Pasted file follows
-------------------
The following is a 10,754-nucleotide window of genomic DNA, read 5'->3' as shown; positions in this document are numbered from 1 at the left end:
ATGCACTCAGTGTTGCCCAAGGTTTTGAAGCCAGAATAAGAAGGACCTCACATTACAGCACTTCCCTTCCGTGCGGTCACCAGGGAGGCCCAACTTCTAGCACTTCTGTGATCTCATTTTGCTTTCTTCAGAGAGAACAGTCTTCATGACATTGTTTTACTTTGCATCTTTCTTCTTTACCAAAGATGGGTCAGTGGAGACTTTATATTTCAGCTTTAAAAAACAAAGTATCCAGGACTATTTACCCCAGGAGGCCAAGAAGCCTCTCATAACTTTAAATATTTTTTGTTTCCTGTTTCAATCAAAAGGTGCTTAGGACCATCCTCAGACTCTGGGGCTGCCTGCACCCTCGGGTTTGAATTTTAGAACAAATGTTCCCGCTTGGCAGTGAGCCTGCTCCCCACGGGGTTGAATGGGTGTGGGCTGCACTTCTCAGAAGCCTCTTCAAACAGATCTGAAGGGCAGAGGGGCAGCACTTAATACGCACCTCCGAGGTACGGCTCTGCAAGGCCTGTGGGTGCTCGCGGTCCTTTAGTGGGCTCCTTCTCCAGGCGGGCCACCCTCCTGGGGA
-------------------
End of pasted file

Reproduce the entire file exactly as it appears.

The following is a 10,754-nucleotide window of genomic DNA, read 5'->3' as shown; positions in this document are numbered from 1 at the left end:
ATGCACTCAGTGTTGCCCAAGGTTTTGAAGCCAGAATAAGAAGGACCTCACATTACAGCACTTCCCTTCCGTGCGGTCACCAGGGAGGCCCAACTTCTAGCACTTCTGTGATCTCATTTTGCTTTCTTCAGAGAGAACAGTCTTCATGACATTGTTTTACTTTGCATCTTTCTTCTTTACCAAAGATGGGTCAGTGGAGACTTTATATTTCAGCTTTAAAAAACAAAGTATCCAGGACTATTTACCCCAGGAGGCCAAGAAGCCTCTCATAACTTTAAATATTTTTTGTTTCCTGTTTCAATCAAAAGGTGCTTAGGACCATCCTCAGACTCTGGGGCTGCCTGCACCCTCGGGTTTGAATTTTAGAACAAATGTTCCCGCTTGGCAGTGAGCCTGCTCCCCACGGGGTTGAATGGGTGTGGGCTGCACTTCTCAGAAGCCTCTTCAAACAGATCTGAAGGGCAGAGGGGCAGCACTTAATACGCACCTCCGAGGTACGGCTCTGCAAGGCCTGTGGGTGCTCGCGGTCCTTTAGTGGGCTCCTTCTCCAGGCGGGCCACCCTCCTGGGGA